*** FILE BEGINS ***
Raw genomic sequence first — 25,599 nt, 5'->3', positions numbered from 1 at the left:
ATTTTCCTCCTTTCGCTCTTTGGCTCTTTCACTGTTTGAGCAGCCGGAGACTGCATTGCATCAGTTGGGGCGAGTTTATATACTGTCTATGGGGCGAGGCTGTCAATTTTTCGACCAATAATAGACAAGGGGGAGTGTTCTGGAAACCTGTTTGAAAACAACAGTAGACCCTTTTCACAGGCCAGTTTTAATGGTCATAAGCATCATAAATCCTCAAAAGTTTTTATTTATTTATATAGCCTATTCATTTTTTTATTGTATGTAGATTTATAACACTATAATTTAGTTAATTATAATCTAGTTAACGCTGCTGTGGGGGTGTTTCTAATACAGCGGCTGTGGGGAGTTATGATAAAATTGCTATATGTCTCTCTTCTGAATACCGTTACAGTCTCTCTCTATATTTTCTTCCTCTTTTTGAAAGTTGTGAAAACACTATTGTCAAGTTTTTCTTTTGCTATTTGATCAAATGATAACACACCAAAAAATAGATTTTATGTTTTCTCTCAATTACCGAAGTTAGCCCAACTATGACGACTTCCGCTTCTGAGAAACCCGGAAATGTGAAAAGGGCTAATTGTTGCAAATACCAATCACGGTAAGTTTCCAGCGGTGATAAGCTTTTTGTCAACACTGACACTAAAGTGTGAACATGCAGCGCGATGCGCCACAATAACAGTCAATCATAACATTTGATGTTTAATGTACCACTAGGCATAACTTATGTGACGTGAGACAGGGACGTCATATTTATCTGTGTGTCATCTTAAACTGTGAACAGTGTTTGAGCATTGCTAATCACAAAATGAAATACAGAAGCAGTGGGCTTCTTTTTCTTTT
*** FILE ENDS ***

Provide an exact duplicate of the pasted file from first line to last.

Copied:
Raw genomic sequence first — 25,599 nt, 5'->3', positions numbered from 1 at the left:
ATTTTCCTCCTTTCGCTCTTTGGCTCTTTCACTGTTTGAGCAGCCGGAGACTGCATTGCATCAGTTGGGGCGAGTTTATATACTGTCTATGGGGCGAGGCTGTCAATTTTTCGACCAATAATAGACAAGGGGGAGTGTTCTGGAAACCTGTTTGAAAACAACAGTAGACCCTTTTCACAGGCCAGTTTTAATGGTCATAAGCATCATAAATCCTCAAAAGTTTTTATTTATTTATATAGCCTATTCATTTTTTTATTGTATGTAGATTTATAACACTATAATTTAGTTAATTATAATCTAGTTAACGCTGCTGTGGGGGTGTTTCTAATACAGCGGCTGTGGGGAGTTATGATAAAATTGCTATATGTCTCTCTTCTGAATACCGTTACAGTCTCTCTCTATATTTTCTTCCTCTTTTTGAAAGTTGTGAAAACACTATTGTCAAGTTTTTCTTTTGCTATTTGATCAAATGATAACACACCAAAAAATAGATTTTATGTTTTCTCTCAATTACCGAAGTTAGCCCAACTATGACGACTTCCGCTTCTGAGAAACCCGGAAATGTGAAAAGGGCTAATTGTTGCAAATACCAATCACGGTAAGTTTCCAGCGGTGATAAGCTTTTTGTCAACACTGACACTAAAGTGTGAACATGCAGCGCGATGCGCCACAATAACAGTCAATCATAACATTTGATGTTTAATGTACCACTAGGCATAACTTATGTGACGTGAGACAGGGACGTCATATTTATCTGTGTGTCATCTTAAACTGTGAACAGTGTTTGAGCATTGCTAATCACAAAATGAAATACAGAAGCAGTGGGCTTCTTTTTCTTTT